With Power Exchange Comes Great Responsibility
BDSM relationships, whether or not sexual activity is involved, are no different. These relationships and scenarios are a fantasy of a sort. We step away from our mundane selves and mundane lives to become or experience something different. With that action, however, comes responsibility. Participants discuss boundaries and interests. They also keep that as an ongoing conversation outside of the limits of the BDSM activity.
So what is the purpose of the safe word, then, if these boundaries are already discussed? The safe word is meant primarily for warning when something is approaching a limit or play has become too intense. It is also used if one participant needs to step out of the scene. A safe word never, ever, ever takes the place of discussing what is and is not permissible in the first place.
Consent and BDSM
So does Implied Consent have any healthy and productive place in play? As a basis of play – no. Remember: if you do not know that it is okay to do something to someone, do not do it. The basis of play should always be informed, express, unanimous consent. Just as the submissive or bottom of a relationship has to be okay with the play that is about to take place, the Dominant or top has to also be okay wielding that power.
I know. It’s strange to think some people into wielding power may not be comfortable using it. This happens, though, and if your Dominant is not comfortable with the power they are wielding, nothing good will come of the activity or the relationship. This could mean being uncomfortable addressing someone as a slave, or not enjoying using degrading language. It may also be not enjoying the same kind of activity as your submissive. The Domme I worked for had her limits and activities she would not participate in.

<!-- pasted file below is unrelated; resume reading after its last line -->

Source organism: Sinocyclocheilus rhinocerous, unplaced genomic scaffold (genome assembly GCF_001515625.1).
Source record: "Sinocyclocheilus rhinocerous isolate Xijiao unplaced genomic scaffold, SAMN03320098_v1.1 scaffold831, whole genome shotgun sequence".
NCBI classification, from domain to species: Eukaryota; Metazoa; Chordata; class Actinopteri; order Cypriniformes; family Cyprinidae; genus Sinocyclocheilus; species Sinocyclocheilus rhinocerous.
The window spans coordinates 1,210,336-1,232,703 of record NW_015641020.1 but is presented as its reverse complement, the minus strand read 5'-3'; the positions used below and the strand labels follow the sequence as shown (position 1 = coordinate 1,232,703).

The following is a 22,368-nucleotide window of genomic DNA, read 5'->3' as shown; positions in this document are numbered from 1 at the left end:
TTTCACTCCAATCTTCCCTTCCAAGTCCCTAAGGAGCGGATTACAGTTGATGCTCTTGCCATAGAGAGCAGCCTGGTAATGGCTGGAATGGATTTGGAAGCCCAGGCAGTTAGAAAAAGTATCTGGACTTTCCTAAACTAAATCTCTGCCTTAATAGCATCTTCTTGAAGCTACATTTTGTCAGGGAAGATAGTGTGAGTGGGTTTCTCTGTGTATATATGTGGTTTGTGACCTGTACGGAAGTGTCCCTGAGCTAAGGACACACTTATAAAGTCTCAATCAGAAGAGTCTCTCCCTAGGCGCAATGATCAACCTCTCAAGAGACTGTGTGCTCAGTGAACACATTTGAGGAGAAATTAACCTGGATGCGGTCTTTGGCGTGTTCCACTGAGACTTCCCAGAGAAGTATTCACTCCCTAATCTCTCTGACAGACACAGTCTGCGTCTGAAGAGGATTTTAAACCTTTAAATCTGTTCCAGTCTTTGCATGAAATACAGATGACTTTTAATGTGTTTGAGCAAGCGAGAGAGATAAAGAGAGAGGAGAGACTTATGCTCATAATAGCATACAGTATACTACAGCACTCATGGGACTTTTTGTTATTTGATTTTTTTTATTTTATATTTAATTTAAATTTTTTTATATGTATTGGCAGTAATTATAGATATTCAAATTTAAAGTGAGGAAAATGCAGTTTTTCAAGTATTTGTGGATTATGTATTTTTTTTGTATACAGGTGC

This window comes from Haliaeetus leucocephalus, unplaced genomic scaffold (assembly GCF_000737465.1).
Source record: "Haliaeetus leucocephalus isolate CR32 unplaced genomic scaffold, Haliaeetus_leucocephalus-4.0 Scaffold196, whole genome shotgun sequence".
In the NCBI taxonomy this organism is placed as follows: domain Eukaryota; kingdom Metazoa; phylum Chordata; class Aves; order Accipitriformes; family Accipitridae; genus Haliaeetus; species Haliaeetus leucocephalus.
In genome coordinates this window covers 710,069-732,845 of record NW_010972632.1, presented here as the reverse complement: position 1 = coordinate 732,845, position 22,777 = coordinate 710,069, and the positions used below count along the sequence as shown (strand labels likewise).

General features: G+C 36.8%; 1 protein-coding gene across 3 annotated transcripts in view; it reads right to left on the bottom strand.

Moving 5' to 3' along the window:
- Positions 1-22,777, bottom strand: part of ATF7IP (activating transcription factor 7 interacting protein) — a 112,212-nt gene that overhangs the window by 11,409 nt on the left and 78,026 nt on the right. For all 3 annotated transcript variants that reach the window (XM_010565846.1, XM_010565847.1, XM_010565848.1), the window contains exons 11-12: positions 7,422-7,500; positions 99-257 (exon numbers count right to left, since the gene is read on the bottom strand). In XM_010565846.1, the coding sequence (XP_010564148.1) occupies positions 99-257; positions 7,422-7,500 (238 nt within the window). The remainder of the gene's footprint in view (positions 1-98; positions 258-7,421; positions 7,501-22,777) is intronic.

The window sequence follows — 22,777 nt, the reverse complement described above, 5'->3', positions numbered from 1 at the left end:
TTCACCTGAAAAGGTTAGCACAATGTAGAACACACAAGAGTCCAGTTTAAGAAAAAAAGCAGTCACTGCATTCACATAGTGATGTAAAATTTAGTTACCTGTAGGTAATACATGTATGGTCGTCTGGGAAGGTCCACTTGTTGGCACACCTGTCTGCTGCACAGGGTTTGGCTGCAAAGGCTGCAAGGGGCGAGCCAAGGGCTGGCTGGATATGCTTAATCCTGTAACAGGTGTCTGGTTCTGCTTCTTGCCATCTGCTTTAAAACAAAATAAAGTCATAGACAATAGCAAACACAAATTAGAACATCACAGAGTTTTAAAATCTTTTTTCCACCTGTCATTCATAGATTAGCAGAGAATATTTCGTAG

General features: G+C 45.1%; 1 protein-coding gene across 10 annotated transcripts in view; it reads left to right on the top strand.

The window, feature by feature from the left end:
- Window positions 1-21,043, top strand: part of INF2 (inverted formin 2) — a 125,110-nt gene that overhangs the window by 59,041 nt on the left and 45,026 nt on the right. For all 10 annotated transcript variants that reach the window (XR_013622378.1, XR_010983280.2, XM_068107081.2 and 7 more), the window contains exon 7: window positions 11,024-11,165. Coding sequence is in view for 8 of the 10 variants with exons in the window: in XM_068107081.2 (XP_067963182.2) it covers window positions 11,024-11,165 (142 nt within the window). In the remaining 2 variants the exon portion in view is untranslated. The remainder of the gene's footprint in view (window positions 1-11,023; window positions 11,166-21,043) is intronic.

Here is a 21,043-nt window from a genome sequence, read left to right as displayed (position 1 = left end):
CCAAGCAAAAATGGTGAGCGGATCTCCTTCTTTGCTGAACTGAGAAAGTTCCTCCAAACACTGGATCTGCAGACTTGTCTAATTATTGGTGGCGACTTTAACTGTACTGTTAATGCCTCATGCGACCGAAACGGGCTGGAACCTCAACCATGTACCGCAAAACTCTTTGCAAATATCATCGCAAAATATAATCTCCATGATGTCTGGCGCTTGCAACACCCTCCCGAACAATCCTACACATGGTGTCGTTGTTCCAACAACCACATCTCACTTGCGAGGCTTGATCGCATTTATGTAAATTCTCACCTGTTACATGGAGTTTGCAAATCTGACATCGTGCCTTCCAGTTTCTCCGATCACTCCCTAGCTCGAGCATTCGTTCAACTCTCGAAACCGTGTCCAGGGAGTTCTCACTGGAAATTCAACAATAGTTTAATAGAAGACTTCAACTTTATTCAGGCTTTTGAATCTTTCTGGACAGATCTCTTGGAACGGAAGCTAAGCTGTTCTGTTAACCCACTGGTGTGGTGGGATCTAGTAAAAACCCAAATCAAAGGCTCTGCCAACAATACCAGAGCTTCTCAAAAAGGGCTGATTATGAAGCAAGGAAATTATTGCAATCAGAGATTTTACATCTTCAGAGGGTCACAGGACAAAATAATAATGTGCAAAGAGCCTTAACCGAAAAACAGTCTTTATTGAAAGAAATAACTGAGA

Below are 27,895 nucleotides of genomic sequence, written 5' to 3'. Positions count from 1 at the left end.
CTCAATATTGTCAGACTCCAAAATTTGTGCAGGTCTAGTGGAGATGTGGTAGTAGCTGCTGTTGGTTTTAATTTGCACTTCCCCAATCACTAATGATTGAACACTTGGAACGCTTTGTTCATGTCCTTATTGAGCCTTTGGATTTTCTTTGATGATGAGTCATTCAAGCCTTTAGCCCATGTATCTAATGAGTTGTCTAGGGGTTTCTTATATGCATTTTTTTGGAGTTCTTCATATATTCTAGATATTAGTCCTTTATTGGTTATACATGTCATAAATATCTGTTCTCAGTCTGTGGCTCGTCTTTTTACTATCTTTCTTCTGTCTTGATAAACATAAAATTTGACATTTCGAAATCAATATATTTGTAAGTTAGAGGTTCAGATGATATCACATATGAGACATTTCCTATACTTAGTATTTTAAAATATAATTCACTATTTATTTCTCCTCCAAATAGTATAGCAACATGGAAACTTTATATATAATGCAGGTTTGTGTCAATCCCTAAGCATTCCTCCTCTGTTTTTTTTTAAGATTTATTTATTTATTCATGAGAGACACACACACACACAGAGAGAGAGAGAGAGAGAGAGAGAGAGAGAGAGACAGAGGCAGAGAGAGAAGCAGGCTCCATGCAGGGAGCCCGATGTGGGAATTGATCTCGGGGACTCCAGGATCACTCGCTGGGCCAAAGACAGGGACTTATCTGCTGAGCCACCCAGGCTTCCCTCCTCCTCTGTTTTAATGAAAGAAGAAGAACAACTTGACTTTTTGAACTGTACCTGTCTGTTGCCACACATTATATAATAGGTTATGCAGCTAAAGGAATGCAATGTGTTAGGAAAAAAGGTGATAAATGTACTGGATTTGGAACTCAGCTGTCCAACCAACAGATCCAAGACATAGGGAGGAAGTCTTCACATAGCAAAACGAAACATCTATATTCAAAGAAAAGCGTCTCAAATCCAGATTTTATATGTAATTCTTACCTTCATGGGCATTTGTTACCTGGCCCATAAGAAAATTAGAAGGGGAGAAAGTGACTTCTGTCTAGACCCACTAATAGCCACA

Implied Consent is usually the fantasy within the fantasy. Once boundaries are set and play begins, the fantasy play between a master and slave may be the Implied Consent of the slave to do whatever the master commands – even things “the slave would not do on his/her own.” This kind of fantasy play extends to entertainment that is enjoyed by enthusiasts as well. The enthusiasts watching them also understand scenarios of Implied Consent to be created on the basis of actual, knowledgeable consent. It is nothing more than the fantasy of the creator. When that is not the case, enthusiasts tend to be turned off.
When I was warned not to touch a collar without permission, I was warned about knowing the difference between the fantasy of Implied Consent and Implied Consent. The collar implied submission and consent to the will of a Dominant. Without being the Dominant and without actual consent being given to me, I could not act on the implications of the collar.
People in the scene who never learn this difference can find themselves ostracized. Word gets around. Respect is sacred in BDSM.